Trump vs. Redfield and the Dangers of Poor Public Messaging
Over the last few months, we’ve seen President Trump do an uneasy dance with the public health experts running his government’s pandemic response. All of his political instincts—his instinctive suspicion of the sort of establishment eggheads who people the health bureaucracy, his constant attentiveness to right-wing media, his tendency to put branding and sloganeering over concern for the facts—pushed him toward picking a fight with his pandemic experts along the lines of his years-long squabble with the intelligence community over Russian election interference. But the incredible gravity of the pandemic partially stayed his hand: After an early period of downplaying and dismissing the virus, President Trump shifted in early March, beginning with a primetime Oval Office speech that essentially functioned as a PSA for good virus-fighting hygiene.
In the months since, Trump has teetered between these two poles: Offering staid and informative briefings on the status of federal pandemic efforts one day, boosting wild conspiracies about the virus and thumbing his nose at his own doctors online the next.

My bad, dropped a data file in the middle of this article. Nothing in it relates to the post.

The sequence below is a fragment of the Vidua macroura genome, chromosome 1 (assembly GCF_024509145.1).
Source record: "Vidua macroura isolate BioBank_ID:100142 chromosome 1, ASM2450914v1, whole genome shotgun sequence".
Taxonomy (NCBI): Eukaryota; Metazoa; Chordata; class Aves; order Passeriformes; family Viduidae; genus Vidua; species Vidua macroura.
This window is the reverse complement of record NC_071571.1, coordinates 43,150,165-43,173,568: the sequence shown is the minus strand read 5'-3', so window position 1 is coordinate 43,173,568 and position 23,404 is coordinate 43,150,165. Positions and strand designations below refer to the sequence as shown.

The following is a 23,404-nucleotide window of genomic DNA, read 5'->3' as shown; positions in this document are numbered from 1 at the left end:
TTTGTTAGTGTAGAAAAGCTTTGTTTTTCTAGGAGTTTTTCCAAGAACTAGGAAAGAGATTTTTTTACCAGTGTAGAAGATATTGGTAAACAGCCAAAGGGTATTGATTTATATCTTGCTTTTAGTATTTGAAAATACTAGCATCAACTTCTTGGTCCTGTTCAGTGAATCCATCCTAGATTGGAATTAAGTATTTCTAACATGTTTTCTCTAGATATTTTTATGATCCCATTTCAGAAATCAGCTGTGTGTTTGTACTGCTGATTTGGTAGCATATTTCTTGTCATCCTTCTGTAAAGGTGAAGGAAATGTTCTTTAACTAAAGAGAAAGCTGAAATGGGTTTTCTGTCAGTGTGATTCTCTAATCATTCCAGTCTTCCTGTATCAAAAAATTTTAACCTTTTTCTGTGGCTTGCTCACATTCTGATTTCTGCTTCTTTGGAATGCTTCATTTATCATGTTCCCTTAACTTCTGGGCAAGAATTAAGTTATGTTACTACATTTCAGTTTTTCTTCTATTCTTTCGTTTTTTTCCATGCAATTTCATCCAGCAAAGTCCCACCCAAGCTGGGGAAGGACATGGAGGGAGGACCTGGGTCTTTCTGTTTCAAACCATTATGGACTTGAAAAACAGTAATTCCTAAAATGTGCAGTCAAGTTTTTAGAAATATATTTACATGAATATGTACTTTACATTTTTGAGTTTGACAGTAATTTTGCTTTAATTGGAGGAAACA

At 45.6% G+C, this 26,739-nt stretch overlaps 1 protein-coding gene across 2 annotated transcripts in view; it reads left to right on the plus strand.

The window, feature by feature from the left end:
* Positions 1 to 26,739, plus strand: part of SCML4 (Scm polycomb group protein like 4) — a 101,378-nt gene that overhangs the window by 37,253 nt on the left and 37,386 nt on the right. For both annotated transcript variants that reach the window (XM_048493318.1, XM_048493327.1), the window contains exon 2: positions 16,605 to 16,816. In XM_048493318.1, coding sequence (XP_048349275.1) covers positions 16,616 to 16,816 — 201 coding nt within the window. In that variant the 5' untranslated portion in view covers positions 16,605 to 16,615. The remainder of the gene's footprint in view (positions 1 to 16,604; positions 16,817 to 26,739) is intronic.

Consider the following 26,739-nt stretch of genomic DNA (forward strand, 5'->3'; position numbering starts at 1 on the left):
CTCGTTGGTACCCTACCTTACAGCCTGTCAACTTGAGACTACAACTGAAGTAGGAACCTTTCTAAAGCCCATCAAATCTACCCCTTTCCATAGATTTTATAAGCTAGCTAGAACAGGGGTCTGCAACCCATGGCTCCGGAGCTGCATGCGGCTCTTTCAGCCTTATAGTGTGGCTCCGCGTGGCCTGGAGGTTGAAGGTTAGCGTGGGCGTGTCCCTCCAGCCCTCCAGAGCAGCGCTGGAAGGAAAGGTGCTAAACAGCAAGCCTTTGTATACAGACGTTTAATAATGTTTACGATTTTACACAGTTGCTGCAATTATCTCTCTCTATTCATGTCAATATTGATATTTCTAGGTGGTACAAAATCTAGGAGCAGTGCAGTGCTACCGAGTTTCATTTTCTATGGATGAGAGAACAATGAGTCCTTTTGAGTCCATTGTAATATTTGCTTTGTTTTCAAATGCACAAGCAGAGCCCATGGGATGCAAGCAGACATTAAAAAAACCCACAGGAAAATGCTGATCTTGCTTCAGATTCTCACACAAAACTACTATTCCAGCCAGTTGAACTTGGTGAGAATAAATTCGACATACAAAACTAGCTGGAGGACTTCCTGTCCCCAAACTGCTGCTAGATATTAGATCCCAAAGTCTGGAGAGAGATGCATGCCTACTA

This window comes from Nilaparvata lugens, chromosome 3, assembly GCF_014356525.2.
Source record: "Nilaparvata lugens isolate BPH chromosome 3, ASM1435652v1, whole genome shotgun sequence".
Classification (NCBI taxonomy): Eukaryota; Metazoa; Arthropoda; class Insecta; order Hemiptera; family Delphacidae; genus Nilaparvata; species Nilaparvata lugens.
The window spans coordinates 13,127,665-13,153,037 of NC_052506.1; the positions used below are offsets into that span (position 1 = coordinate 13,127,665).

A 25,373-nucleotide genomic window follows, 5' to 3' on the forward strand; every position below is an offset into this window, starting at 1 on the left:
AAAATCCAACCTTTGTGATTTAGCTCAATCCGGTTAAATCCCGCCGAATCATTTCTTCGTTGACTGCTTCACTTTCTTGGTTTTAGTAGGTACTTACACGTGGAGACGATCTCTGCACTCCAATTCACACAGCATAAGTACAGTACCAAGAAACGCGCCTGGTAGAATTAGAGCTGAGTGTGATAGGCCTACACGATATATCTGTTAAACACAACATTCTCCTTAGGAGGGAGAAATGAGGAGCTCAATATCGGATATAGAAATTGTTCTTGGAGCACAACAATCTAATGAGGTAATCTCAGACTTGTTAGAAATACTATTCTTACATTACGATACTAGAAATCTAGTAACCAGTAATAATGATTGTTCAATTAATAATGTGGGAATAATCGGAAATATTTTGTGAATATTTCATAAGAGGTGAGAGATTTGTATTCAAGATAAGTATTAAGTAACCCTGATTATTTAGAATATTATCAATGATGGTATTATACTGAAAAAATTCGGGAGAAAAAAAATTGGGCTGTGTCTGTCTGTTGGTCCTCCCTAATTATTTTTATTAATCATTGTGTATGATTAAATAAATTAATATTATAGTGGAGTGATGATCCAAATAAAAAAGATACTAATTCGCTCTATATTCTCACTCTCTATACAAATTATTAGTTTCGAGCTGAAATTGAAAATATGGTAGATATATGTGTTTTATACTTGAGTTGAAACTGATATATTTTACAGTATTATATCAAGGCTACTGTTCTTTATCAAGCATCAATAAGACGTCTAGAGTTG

Recently, however, that balance has tipped more and more away from Trump humoring the experts and toward Trump indulging his instincts. In this regard, Wednesday may have been an inflection point.
The pandemic news day began somewhat innocuously, with routine congressional testimony by CDC Director Dr. Robert Redfield on a COVID vaccine, including a discussion about its timing and distribution. The White House had been pushing an aggressive vaccine timeline, which had led many of the president’s critics to fret that Trump might lean on his government to approve a vaccine before the November election, whether it was proven to be safe and effective or not. But others thought these concerns were overblown: After all, the experts themselves had been saying that having a vaccine approved within just a few months was not outside the realm of possibility.